VP Patrick Gnazzo Speaks on Compliance and Ethics
By Jon Griffith, Director of Operations and Partner Relations
April 9, 2004
On March 29, 2004, LFM and SDM alumni met over lunch at the Pratt & Whitney Customer Training Center to network with each other across educational programs and UTC divisional boundaries. The event, hosted by John Boyd, Vice President of Operations for Hamilton-Sundstrand and the Governing Board member representing UTC in the LFM-SDM partnership, brought together nearly 30 alumni working at UTC and other guests.
After lunch, Patrick Gnazzo, Vice President of Business Practices at UTC since 1993, spoke to the group about UTC’s efforts in compliance and ethics. With the Enron and Tyco scandals, Gnazzo noted, companies are clearly back in a time of intense focus on compliance and ethics, but Gnazzo pointed out that compliance and ethics are two very different approaches to a critical issue. While a company must focus on both, an ethical company will reach beyond the definition of compliance devised by lawyers.
"With compliance, you follow the rules," Gnazzo told the group. "You make sure you follow the laws; you comply." But lawyers are focused on establishing lines beyond which a company is no longer in compliance, which is very different from a company that promotes good values. "In a strong values program, you say’ this is who I am. This is how I want to be viewed by my community, stakeholders, customers, vendors, and competitors’. These values are made by people, not lawyers. They aren’t established as a beachhead."
Gnazzo talked about the problems that corporations face when managers say to their employees in crunch times that they don’t care how you get it done; just get it done. "That’s an incredible message. Unless you couple it with ‘I expect you to do the right thing,’ managers are putting the corporation at risk." In this environment an individual’s actions can affect the whole organization, costing the company money and people’s jobs.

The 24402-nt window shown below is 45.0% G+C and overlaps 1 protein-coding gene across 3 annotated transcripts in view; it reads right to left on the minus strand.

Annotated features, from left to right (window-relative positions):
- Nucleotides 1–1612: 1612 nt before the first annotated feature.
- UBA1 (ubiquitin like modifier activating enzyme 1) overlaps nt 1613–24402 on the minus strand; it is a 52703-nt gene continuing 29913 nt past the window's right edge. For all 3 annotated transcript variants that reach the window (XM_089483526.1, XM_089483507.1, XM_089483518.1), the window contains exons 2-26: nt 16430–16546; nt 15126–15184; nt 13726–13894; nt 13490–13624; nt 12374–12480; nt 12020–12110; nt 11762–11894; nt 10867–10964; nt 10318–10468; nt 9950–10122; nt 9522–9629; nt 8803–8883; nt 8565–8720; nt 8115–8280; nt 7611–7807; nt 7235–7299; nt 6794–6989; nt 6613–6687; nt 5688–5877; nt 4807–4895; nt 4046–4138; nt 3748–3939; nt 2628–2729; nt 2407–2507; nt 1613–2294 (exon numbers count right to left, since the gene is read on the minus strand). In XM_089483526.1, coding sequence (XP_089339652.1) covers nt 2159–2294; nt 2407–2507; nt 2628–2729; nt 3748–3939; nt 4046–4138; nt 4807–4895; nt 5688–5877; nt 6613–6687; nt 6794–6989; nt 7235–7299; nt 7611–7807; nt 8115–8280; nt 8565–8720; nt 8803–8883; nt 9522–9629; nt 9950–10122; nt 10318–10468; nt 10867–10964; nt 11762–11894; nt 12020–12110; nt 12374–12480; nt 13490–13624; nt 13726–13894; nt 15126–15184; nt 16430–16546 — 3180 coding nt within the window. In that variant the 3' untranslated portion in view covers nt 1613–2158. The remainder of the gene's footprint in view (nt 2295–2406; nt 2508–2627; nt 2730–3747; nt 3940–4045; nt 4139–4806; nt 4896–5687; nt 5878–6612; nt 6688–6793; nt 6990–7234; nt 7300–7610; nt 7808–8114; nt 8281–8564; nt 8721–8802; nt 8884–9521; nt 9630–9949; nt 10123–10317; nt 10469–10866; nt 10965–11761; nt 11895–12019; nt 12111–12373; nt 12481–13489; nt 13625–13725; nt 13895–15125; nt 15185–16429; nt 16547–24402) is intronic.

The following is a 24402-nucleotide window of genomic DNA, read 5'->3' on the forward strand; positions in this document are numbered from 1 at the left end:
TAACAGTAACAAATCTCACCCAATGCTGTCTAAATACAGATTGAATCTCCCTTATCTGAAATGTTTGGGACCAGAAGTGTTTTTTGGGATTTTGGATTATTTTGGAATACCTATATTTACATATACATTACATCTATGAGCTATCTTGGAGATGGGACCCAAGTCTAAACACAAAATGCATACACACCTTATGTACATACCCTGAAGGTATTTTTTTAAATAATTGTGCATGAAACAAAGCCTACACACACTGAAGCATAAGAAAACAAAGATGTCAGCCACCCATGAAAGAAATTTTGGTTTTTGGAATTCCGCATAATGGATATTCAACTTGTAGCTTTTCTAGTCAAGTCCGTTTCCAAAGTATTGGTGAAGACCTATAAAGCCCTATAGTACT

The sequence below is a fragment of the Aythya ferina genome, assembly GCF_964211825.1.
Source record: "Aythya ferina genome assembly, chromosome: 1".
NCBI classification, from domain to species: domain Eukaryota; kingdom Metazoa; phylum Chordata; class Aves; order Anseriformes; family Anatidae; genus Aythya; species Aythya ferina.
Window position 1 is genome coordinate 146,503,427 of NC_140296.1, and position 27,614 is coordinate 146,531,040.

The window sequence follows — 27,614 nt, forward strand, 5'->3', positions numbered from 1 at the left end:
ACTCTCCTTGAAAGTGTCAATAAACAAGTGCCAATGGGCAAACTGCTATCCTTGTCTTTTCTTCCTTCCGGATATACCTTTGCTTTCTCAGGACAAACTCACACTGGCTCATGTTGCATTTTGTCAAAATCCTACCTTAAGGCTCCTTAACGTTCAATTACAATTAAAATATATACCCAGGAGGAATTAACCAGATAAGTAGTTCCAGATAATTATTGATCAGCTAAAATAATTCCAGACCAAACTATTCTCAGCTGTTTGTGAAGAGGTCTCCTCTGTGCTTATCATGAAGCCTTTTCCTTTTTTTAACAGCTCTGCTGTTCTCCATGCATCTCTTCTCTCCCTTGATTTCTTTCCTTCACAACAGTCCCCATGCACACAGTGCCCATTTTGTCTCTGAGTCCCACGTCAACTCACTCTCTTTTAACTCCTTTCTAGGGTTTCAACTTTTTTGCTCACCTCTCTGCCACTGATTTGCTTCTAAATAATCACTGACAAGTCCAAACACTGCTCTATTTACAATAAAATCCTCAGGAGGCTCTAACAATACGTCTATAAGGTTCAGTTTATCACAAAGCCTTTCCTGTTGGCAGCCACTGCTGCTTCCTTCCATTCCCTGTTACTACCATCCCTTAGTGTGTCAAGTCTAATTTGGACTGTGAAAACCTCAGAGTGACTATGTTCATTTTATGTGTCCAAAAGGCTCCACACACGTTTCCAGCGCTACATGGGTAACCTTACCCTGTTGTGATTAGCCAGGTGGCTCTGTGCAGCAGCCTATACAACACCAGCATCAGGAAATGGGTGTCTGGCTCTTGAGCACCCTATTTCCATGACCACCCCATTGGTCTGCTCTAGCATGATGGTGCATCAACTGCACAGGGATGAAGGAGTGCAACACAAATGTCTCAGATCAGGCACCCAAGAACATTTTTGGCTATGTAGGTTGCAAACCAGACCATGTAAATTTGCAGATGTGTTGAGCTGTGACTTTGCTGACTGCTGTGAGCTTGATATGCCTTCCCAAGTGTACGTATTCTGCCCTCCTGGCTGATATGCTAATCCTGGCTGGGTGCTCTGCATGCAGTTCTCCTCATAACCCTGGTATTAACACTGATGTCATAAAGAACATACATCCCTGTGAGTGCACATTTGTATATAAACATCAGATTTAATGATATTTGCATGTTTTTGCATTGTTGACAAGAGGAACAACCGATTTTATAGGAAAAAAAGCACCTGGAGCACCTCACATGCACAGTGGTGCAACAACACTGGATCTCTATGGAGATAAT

"Management has to publicly make sure our people know what the rules are," Gnazzo told the group and discussed UTC’s Open Communication Program, which he feels has been an effective alternative to whistleblower programs currently in vogue. "With UTC’s program, last year we had 59,000 written dialogues and 10,000 visits to Ombudsman’s Office from our employees, but less than 4% of those interactions were about compliance issues. However, UTC responds to all of them, even going to the city to talk about the timing of traffic lights during shift changes. If you can’t respond to your employees on that level, they won’t trust you on the compliance/ethics level when you need it."
The session ended with John Boyd noting that the luncheon’s purpose was to bring LFM and SDM alumni together, since at UTC, the experience and education that alumni from both programs have garnered is at the epicenter of what the corporation must do to maintain competitiveness.
"You are uniquely qualified to help UTC go through the transformation it needs to make-maturing a global end-to-end value chain with capabilities that support the design and manufacture of complex systems," Boyd noted. "Don’t wait for UTC to reach out and say that this is your task. Reach out and look for opportunities where UTC can be competitive in the future, and I guarantee that the corporation will accept your energy. We need people like you who understand a holistic, systemic approach to the whole value chain."
More joint LFM and SDM alumni events at UTC are being planned, according Andrew Muench and James Katzen, LFM 03 graduates working at Pratt & Whitney, who also coordinated the logistics for the event. Potential plans for further events include inviting alumni from like-programs working at UTC to form a larger network with greater impact.